The Timing Mistake That's Making Your Homemade Iced Tea Bitter

Homemade iced tea makes a strong case for the ultimate N.A. summer sipper. It's cool, refreshing, can be as sweet (or not) as you like, and can be infused with fruit or herbs for all sorts of different flavors — from a simple lemon wheel to macerated peach slices and a sprig of mint. But, there's one timing mistake to which home cooks all-too-often fall prey that can ruin the smooth taste.

As a general rule, you should brew iced tea a little stronger than you'd brew hot tea because the addition of the ice cubes will dilute it considerably and water down the taste. But, whether you're making an old-fashioned sun tea or using the hot-brew-and-chill method, take care not to over-steep for more than five minutes as it's a one-way ticket to a bitter, inedible mouthful. Bitterness also erases the more nuanced flavor notes that made you choose that selection in the first place.

Why does over-steeping have such a strong impact? Like wine, tea leaves are packed with naturally-occurring compounds called tannins, and the longer the tea steeps, the more tannins get released. They're delicious in moderation, but too many tannins will create a physical reaction of astringency, making your mouth pucker in an unpleasant sour scrunch. Like too-strong coffee, no amount of cream or sugar can rescue an over-steeped, tannin-loaded tea. You'll have to scrap the lot and start fresh, which in addition to being a waste of time and money is also a total drag.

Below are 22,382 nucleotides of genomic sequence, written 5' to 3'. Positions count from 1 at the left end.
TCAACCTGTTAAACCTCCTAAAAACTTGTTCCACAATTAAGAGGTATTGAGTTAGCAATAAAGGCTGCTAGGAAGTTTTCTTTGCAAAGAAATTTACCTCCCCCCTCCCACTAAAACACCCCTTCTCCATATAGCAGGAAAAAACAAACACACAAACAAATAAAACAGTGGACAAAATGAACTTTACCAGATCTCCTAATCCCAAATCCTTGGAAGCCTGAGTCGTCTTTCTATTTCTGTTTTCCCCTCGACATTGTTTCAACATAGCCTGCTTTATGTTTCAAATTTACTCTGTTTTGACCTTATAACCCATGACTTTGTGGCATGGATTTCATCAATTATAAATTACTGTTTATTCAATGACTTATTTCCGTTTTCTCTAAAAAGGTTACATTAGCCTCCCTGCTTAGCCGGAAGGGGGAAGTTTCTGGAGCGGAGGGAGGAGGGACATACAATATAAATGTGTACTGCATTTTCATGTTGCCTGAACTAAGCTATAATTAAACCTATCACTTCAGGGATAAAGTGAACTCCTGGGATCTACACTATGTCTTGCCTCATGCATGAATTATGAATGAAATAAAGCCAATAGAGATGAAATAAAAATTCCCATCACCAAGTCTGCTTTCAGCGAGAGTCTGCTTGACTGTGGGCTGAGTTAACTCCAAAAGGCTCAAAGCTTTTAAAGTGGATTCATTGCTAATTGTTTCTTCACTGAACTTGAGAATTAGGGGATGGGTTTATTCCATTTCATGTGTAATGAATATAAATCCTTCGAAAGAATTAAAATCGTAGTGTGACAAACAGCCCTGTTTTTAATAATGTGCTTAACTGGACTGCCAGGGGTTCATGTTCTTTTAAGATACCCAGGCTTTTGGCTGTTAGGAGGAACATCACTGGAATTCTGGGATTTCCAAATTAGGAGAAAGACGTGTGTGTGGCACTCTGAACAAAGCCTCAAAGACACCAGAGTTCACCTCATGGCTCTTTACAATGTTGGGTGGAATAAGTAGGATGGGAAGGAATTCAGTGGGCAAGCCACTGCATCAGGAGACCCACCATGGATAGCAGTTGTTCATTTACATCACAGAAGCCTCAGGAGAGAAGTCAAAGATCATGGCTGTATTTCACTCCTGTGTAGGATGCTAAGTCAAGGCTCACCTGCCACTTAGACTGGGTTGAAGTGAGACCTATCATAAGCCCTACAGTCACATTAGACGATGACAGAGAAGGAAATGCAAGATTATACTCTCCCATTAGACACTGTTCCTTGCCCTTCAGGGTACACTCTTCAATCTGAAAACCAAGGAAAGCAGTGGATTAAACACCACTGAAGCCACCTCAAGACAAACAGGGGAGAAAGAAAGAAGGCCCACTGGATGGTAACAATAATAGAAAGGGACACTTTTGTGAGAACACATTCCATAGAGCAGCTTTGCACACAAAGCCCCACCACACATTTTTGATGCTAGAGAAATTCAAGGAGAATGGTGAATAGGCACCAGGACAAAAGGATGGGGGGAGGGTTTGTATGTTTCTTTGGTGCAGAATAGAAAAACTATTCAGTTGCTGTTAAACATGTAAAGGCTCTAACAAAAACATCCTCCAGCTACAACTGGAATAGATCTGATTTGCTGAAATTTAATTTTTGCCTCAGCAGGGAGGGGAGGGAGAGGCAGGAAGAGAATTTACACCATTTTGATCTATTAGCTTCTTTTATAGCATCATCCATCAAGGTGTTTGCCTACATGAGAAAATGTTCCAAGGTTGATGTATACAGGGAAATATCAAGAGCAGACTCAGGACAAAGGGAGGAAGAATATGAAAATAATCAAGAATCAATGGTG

Take care not to over-steep, and know your tea types

Black tea is the type of tea most commonly used for traditional iced tea, and the sweet spot for most black teas is three to five minutes. Brew six tea bags (or 3 heaping tablespoons of loose-leaf tea) per 8 cups of water, and steep for four minutes before chilling. Set a timer to help you nail it, and feel free to play around with using more or fewer tea bags to achieve your preferred strength. 

Black teas might be the most popular, but they aren't the only type that'll make a great iced tea. Green tea can be citrusy or earthy, like sencha or jasmine, depending on the blend you select and takes around three minutes to steep. White teas like pai mu tan are more delicate and floral and can take up to five minutes for the flavors to really develop. Also, in general, whole-leaf teas tend to brew less tannin notes than tea bags, so opting for the former could help your batch of tea turn turn out flavorful without any worry of bitterness as well.